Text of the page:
“Besides,” Grant continued, “the café is only open mornings. Still plenty of free time to carry on Caroline’s work with our local environmental group. Her loss will hit them hardest.”
Jem cocked her head to the side, feeling like she’d fallen down the rabbit hole. The sour look on Grant’s face and the insincerity of his tone told her what he really thought of the idea of her staying, in spite of his encouraging words. What was his deal? “What happened? When I saw her in New York two months ago, her health was excellent. Do you know—”
Grant held up one finger and pulled his mobile phone from his jacket pocket, frowning at the display.
“Sorry, I have to take this. Excuse me.” He turned away to answer the call.
Jem looked around the café she now owned. She’d been a frequent visitor as a child, and memories of the smells and sounds of the busy restaurant echoed through her mind. As a teen, she’d worked here each summer. If serving coffee and pastries to the locals could be called work.
Granite Pointe was pretty as a picture as she gazed through oversized front windows. She shrugged out of her coat and tossed it on the counter next to her purse and cell phone. The heavy black wool had been welcome as the wind blew through the cemetery.
Trailing her hand along the butcher-block counter, she wandered toward the kitchen door. Walking along the display cases occupying one wall of the narrow space, she briefly considered the possibility of owning and operating the little shop.
Her lips quirked into a slight smile and she shook her head, rejecting the thought. Her life was in New York, as assistant and chef to Margo Tremont, reality television’s latest darling in the chronicles of the rich, fabulous and ridiculous.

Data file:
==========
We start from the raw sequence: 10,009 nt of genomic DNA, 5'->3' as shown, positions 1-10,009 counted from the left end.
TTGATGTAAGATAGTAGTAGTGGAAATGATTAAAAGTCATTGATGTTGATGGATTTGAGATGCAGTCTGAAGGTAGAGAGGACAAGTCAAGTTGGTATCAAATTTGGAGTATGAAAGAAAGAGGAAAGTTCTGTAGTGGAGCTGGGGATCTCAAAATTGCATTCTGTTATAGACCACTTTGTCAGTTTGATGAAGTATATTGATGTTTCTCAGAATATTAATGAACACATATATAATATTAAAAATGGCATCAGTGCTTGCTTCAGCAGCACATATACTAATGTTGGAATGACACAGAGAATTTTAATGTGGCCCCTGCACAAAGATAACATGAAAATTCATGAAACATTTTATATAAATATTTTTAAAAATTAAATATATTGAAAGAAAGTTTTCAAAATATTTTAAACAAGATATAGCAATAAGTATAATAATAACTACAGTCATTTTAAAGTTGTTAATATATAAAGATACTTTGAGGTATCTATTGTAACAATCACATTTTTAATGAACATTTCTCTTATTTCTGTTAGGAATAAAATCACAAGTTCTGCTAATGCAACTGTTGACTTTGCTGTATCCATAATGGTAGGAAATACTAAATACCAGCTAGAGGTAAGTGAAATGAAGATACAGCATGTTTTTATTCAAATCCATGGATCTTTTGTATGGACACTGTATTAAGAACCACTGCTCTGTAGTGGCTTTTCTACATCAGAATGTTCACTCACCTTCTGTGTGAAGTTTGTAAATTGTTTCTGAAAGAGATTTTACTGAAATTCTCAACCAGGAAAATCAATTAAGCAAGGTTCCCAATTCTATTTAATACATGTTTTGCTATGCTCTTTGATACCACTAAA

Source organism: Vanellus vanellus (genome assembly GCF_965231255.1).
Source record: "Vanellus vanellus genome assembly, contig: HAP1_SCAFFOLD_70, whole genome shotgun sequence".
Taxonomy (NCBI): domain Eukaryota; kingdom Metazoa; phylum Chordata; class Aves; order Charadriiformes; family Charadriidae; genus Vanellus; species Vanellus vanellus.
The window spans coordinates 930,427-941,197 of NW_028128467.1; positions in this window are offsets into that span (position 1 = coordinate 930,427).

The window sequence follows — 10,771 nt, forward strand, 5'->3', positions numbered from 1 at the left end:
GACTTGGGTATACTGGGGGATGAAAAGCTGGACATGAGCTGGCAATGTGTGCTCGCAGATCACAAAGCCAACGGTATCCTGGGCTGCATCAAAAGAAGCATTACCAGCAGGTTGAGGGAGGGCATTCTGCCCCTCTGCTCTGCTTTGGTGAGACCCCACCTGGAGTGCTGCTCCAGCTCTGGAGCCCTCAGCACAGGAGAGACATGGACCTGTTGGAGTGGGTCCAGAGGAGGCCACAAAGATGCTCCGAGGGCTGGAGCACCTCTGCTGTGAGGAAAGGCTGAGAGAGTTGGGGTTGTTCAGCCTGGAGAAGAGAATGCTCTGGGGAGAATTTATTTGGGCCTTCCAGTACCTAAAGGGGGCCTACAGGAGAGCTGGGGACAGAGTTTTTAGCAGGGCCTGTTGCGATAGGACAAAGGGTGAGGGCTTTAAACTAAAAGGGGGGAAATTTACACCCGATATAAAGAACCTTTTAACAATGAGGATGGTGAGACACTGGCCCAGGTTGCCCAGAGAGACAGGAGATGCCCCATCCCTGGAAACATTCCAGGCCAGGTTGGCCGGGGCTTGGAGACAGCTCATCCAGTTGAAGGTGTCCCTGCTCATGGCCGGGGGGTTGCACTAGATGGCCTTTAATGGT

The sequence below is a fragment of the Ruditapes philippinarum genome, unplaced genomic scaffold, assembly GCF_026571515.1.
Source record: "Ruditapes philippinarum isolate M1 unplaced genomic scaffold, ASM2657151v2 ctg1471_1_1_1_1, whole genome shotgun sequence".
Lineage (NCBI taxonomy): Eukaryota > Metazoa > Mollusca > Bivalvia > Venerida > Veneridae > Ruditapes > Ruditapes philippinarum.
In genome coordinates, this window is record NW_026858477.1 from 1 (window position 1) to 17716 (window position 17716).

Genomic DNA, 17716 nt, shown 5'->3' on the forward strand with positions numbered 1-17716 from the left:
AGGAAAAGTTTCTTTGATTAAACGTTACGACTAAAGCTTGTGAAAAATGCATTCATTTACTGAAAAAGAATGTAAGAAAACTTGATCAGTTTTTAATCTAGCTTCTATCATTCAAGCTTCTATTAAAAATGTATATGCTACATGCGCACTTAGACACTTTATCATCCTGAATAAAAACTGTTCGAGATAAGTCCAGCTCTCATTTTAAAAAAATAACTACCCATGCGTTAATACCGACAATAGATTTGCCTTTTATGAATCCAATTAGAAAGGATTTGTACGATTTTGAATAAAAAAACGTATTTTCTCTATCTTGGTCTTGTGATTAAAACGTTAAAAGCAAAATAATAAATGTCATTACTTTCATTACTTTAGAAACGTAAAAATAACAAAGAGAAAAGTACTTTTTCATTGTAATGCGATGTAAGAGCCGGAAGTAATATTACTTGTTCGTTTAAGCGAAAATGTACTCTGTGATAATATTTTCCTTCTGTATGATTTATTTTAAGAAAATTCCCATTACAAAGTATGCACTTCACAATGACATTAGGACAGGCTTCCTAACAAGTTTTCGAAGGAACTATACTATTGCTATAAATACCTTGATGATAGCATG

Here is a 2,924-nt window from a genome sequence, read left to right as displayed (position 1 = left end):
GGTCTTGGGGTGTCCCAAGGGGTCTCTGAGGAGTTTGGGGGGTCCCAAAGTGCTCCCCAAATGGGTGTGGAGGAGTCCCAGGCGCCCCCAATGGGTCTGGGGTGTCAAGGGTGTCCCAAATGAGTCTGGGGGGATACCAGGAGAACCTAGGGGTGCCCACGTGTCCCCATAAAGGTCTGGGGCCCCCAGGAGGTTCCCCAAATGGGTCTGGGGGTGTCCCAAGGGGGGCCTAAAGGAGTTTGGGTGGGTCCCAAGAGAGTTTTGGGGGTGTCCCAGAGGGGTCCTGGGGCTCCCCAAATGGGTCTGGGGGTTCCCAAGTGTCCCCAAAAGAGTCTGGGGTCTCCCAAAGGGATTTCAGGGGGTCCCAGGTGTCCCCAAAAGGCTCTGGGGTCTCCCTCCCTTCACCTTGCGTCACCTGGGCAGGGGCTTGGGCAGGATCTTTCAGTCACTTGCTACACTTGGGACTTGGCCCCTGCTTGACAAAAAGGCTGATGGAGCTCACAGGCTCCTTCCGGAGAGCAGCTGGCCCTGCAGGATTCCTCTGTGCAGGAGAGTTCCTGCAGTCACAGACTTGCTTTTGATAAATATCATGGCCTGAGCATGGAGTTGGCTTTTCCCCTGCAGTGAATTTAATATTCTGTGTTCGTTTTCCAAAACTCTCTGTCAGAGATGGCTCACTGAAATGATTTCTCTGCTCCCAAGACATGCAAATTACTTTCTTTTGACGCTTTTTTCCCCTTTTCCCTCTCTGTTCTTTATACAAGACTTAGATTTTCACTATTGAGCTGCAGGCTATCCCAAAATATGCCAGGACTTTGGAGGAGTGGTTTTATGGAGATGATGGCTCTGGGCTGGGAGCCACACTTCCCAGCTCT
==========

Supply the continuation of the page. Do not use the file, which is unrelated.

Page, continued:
It was where she lived and played with her hopefully soon-to-be fiancé, Phil Centers. They’d been a couple for two years, and Jem was as positive he’d propose soon as she was eager to become his wife. They were perfect for each other. Both of them were going places and he’d make the journey together fun.
No, Granite Pointe, Massachusetts would remain a great place to visit, but it wouldn’t do as a residence or place of business.
“I’m sorry. It was extremely rude of me to interrupt our conversation.” Grant strolled back toward her. Well, she’d been put in her place. “Unfortunately, I have a small problem at the office. Jack Kerrigan, the contractor I mentioned earlier, should be here soon. Do you mind waiting alone?”
“Sure, no worries. As I said earlier, I’d rather see a realtor than a builder. I’m just not in a spot to consider moving here.”
“Please don’t rush into this decision. If you do decide to sell, some basic remodeling might appeal to potential buyers. You’re bound to get your investment back through an increased sale price.”